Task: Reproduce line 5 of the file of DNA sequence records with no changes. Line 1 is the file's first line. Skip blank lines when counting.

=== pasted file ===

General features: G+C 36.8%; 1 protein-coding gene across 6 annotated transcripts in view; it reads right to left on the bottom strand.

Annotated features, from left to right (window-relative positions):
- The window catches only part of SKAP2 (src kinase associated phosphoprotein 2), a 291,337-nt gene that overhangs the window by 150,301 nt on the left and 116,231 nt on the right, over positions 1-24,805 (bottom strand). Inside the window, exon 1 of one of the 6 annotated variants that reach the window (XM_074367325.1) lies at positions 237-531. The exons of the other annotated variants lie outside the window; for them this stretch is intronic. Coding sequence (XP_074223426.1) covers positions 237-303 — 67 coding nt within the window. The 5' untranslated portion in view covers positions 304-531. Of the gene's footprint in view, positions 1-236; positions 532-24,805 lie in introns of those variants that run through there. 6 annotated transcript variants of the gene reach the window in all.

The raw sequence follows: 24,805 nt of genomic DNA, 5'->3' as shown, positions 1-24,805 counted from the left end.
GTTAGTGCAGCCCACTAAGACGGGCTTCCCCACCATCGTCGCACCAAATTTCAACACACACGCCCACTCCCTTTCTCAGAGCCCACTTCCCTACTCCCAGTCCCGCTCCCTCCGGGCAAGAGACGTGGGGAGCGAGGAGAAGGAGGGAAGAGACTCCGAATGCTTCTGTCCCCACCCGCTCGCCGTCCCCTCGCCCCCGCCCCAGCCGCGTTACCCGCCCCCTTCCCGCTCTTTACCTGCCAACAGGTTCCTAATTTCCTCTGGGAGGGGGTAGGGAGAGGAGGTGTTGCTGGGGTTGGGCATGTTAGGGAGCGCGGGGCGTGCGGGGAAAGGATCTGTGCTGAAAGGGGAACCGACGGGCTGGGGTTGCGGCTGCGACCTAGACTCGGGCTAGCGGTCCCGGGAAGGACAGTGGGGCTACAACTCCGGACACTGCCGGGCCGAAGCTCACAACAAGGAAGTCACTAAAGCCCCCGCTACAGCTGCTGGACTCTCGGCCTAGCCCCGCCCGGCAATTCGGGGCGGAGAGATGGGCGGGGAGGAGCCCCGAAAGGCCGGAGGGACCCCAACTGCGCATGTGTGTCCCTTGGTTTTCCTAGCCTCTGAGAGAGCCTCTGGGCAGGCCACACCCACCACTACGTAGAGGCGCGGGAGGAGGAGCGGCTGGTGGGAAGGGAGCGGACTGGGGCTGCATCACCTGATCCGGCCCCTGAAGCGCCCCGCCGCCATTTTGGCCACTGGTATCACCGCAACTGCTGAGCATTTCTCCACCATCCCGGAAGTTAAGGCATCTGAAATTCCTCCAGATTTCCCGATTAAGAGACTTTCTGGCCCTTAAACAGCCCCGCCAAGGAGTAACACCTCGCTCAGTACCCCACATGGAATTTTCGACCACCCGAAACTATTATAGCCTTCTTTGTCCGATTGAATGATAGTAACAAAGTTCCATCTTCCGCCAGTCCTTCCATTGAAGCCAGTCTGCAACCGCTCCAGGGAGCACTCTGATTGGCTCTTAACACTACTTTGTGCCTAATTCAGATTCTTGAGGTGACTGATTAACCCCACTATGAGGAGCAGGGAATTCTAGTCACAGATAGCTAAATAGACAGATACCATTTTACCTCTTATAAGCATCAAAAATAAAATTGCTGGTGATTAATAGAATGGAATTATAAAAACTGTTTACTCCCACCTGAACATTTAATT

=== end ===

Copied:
GTTAGTGCAGCCCACTAAGACGGGCTTCCCCACCATCGTCGCACCAAATTTCAACACACACGCCCACTCCCTTTCTCAGAGCCCACTTCCCTACTCCCAGTCCCGCTCCCTCCGGGCAAGAGACGTGGGGAGCGAGGAGAAGGAGGGAAGAGACTCCGAATGCTTCTGTCCCCACCCGCTCGCCGTCCCCTCGCCCCCGCCCCAGCCGCGTTACCCGCCCCCTTCCCGCTCTTTACCTGCCAACAGGTTCCTAATTTCCTCTGGGAGGGGGTAGGGAGAGGAGGTGTTGCTGGGGTTGGGCATGTTAGGGAGCGCGGGGCGTGCGGGGAAAGGATCTGTGCTGAAAGGGGAACCGACGGGCTGGGGTTGCGGCTGCGACCTAGACTCGGGCTAGCGGTCCCGGGAAGGACAGTGGGGCTACAACTCCGGACACTGCCGGGCCGAAGCTCACAACAAGGAAGTCACTAAAGCCCCCGCTACAGCTGCTGGACTCTCGGCCTAGCCCCGCCCGGCAATTCGGGGCGGAGAGATGGGCGGGGAGGAGCCCCGAAAGGCCGGAGGGACCCCAACTGCGCATGTGTGTCCCTTGGTTTTCCTAGCCTCTGAGAGAGCCTCTGGGCAGGCCACACCCACCACTACGTAGAGGCGCGGGAGGAGGAGCGGCTGGTGGGAAGGGAGCGGACTGGGGCTGCATCACCTGATCCGGCCCCTGAAGCGCCCCGCCGCCATTTTGGCCACTGGTATCACCGCAACTGCTGAGCATTTCTCCACCATCCCGGAAGTTAAGGCATCTGAAATTCCTCCAGATTTCCCGATTAAGAGACTTTCTGGCCCTTAAACAGCCCCGCCAAGGAGTAACACCTCGCTCAGTACCCCACATGGAATTTTCGACCACCCGAAACTATTATAGCCTTCTTTGTCCGATTGAATGATAGTAACAAAGTTCCATCTTCCGCCAGTCCTTCCATTGAAGCCAGTCTGCAACCGCTCCAGGGAGCACTCTGATTGGCTCTTAACACTACTTTGTGCCTAATTCAGATTCTTGAGGTGACTGATTAACCCCACTATGAGGAGCAGGGAATTCTAGTCACAGATAGCTAAATAGACAGATACCATTTTACCTCTTATAAGCATCAAAAATAAAATTGCTGGTGATTAATAGAATGGAATTATAAAAACTGTTTACTCCCACCTGAACATTTAATT